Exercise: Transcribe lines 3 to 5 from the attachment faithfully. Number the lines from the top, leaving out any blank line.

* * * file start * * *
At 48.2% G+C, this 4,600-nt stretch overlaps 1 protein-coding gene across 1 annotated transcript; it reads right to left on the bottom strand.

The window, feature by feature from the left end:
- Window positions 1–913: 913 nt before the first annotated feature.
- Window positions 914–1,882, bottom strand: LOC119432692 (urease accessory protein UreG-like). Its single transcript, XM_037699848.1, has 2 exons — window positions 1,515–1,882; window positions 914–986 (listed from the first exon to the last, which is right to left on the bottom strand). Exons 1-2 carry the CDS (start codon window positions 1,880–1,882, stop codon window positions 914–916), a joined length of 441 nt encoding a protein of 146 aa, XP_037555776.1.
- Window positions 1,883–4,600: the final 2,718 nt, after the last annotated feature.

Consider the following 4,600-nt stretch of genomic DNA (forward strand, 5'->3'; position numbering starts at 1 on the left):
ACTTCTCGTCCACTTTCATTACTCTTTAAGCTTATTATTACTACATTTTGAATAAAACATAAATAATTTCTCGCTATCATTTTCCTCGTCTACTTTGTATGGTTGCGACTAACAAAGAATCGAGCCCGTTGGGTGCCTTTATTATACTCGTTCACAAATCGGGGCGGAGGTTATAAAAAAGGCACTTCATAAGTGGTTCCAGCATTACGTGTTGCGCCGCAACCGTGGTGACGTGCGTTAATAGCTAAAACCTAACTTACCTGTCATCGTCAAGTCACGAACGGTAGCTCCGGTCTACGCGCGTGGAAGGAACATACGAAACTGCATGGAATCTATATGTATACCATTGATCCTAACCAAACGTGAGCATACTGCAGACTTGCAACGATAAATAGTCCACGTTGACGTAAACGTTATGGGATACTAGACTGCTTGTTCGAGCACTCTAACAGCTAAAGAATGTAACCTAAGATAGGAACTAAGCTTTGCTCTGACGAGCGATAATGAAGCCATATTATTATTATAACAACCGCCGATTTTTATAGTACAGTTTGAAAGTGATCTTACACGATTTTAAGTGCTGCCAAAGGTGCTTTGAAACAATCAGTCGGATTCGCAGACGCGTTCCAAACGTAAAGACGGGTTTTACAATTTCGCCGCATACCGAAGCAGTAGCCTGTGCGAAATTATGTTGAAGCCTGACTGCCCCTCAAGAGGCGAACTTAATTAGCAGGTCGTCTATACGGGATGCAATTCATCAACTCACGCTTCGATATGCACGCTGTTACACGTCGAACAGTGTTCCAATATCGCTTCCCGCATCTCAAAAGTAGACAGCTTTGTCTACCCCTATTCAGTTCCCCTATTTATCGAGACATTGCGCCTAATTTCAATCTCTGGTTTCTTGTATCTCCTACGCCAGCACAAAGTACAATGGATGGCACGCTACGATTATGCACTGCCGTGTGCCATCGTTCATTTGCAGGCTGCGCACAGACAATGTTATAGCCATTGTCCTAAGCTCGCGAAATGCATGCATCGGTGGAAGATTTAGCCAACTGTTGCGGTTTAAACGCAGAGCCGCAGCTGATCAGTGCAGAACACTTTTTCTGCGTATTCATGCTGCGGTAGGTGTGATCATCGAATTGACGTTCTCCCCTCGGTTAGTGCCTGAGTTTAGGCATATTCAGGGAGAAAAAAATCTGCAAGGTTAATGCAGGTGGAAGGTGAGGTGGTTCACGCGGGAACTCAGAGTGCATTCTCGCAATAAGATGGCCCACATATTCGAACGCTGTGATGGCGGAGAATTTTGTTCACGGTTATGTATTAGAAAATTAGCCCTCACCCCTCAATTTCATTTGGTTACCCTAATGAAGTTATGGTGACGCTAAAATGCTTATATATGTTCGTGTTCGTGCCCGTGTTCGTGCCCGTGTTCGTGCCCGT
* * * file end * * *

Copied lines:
- Window positions 1–913: 913 nt before the first annotated feature.
- Window positions 914–1,882, bottom strand: LOC119432692 (urease accessory protein UreG-like). Its single transcript, XM_037699848.1, has 2 exons — window positions 1,515–1,882; window positions 914–986 (listed from the first exon to the last, which is right to left on the bottom strand). Exons 1-2 carry the CDS (start codon window positions 1,880–1,882, stop codon window positions 914–916), a joined length of 441 nt encoding a protein of 146 aa, XP_037555776.1.
- Window positions 1,883–4,600: the final 2,718 nt, after the last annotated feature.